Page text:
How to become a better landscape photographer without spending money
Sooner or later all of us plateau. Our photos start looking the same. They’re bland and boring. Why?
Often times it’s because we get into a rut of how we see and how we do things. We frame the same. Compose the same. Shoot the same subject matter. Like struggling in deep mud, we try really hard without going anywhere. You can remedy that.
I usually shoot close to home. After a time, things get boring. I see the same scenery and shoot the same places. I see great shots of the rockies or the Pacific northwest. Should I go there to change things up? Hardly!
I love the challenge of shooting seemingly normal and boring places and making them mine. There is no mystery to how I do it and it isn’t difficult. Let me share with you how I get my inspiration, my ideas and my motivation. I never want to stand still. Being creative is moving forward.
The internet is one of the greatest resources a beginner and an old, long in the tooth photographer can have.
There are many photographers much better than I and I seek them out. Their work inspires me.
Maybe I’m not shooting some exotic waterfall in Iceland or a glaciers in Antarctica like they are but that’s no reason that I can’t aspire to create beauty in my small corner of the world.
Truly, most of the magical landscapes that you see on the internet don’t exist the way that they are portrayed. Oh sure, all the elements, the trees and the frost and the snow and the mountains and whatever else you see exist somewhere on earth but they don’t look like that or at least not for 99.9% of the day.
Those magical places existed in the mind of the photographer and they brought their vision to the screen.
My most favorite of all landscape photographers manipulates his images heavily. Very seldom are they ever straight shots. With him spending over three hundred days of the year outdoors and shooting, he still needs to add color to skies, darken them, etc. It’s one morning or evening in a few dozen that occur where no additional processing is needed to deliver the vision. By studying other’s photos you can also gain insight into how they process their landscapes. You take a little from this person, a little from that person and put it together in your own unique way. It’s like finding a great chile recipe and by modifying it, making it both better and making it yours.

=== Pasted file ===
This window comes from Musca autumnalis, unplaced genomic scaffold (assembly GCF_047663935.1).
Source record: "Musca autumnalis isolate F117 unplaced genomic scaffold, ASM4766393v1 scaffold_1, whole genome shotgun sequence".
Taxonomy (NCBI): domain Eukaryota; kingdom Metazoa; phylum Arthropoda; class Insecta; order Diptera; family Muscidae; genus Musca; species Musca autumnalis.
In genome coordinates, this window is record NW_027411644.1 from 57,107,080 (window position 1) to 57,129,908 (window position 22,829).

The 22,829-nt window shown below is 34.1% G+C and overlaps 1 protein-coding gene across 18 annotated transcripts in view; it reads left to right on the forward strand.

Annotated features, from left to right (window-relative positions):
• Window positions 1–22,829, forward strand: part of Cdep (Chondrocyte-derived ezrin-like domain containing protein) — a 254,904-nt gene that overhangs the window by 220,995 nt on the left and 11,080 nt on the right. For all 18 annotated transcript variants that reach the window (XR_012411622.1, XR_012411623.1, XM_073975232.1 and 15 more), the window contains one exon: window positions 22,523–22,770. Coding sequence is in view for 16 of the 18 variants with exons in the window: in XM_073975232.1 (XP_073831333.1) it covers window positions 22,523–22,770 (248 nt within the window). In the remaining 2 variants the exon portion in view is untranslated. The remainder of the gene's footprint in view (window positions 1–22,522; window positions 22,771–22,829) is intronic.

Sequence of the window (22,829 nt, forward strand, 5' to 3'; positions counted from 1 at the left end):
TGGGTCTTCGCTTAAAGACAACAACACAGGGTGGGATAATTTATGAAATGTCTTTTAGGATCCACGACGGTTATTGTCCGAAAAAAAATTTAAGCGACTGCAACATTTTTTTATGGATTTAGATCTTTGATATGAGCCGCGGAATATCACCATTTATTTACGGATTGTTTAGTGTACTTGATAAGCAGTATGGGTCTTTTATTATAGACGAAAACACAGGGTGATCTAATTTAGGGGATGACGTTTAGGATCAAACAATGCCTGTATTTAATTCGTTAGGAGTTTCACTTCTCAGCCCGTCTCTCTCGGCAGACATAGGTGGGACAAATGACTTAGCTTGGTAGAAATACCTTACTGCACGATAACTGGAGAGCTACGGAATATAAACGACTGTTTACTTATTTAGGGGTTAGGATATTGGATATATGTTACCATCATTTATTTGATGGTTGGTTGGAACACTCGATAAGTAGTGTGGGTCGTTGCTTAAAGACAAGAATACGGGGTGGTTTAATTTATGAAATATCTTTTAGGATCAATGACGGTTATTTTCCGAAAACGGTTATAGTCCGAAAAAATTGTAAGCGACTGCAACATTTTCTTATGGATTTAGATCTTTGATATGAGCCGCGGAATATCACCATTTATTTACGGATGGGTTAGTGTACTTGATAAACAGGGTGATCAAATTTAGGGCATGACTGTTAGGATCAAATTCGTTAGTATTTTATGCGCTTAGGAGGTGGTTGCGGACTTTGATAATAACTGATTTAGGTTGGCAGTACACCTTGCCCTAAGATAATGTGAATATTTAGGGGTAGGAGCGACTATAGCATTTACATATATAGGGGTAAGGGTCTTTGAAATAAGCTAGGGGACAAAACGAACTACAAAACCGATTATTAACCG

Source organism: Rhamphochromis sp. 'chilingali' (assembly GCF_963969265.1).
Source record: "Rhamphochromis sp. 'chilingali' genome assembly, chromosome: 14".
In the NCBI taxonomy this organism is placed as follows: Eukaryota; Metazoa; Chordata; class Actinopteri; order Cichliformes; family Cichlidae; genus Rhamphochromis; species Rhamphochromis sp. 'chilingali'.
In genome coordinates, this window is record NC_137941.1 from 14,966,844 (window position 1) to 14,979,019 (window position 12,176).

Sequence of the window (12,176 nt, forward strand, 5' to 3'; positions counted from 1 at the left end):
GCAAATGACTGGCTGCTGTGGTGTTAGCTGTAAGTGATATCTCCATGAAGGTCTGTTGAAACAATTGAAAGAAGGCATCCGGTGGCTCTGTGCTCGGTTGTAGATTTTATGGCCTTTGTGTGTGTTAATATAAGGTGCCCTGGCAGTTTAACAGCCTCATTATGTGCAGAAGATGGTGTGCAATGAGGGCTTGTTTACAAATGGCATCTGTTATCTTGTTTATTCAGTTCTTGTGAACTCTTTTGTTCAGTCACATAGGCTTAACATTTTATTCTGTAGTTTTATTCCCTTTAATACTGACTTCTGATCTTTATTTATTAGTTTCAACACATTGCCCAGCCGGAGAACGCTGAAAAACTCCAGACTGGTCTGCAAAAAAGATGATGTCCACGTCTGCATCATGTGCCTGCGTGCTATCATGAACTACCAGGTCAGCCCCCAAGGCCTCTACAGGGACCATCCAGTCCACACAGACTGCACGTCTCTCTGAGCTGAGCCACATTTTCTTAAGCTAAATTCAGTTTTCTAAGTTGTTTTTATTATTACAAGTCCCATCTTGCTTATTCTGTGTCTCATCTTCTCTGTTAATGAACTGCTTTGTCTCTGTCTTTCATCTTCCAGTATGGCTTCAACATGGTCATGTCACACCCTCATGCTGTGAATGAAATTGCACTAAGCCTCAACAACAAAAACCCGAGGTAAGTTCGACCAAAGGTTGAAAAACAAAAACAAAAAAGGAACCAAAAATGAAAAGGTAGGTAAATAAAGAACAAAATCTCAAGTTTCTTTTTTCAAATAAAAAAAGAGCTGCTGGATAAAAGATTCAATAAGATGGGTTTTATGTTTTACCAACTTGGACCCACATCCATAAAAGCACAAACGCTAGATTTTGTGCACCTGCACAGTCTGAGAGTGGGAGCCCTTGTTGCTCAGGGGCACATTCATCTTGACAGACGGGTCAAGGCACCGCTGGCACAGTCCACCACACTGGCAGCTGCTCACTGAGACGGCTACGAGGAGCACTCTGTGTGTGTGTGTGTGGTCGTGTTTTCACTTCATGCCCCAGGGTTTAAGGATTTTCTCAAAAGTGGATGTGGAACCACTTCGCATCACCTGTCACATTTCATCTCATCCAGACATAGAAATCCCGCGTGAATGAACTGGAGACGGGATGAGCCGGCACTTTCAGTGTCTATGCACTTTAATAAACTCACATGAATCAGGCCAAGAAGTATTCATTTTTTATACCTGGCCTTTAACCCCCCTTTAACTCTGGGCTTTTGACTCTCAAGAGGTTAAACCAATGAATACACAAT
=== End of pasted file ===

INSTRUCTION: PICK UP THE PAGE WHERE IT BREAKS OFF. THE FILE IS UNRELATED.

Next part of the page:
Seek out who you consider to be the very best landscape photographers today and pore through their websites. Bookmark them and revisit them every few months. Some of the better websites are 500px.com and Flickr. There’s millions of photos on Flickr so if you go there instead of just browsing willy nilly, do a search for landscape groups. When you get to one, browse the galleries. Click on the photographs that catch your eye. Look at their gallery. It doesn’t stop there. Go to their profile and look at their favorites, that is, favorite photos from other photographers. Those places are usually gold mines for hundreds and thousands of excellent images.
It’s by browsing these hundreds and thousands of photos that you like that you’ll broaden your artistic sensibilities. Things will start to click with you. Rule of thirds. Eye going to the light area of the photo, etc. You don’t need to know those rules but by being exposed hundreds of times to them they will start to resonate with you. You’ll find that when you compose images in your viewfinder that what you’ve seen will influence how you frame your photos. By seeing all the different ways good light presents itself in a landscape you’ll be more open to when you can and can’t shoot.
With the advent of digital photography it’s now affordable to expose two hundred frames, cull out the bad ones and keep the one or two or three that have potential. You have to shoot and shoot and shoot some more. You then have to ruthlessly edit your images. I never keep everything I shoot. Oft times, half of what I shoot in the morning is deleted in the camera before I even start my way home and then I edit again when the images are on the computer, deleting the images that have either bad light or bad composition.
You are always learning when you’re shooting. Always. I hope to keep improving to the point that my work in a few years looks completely different than it does now.
I don’t believe that you need to take art lessons or classes. We’re not talking nuclear physics here. We’re talking about organizing things in a viewfinder and recognizing it when you’ve got it. It’s definitely not rocket science.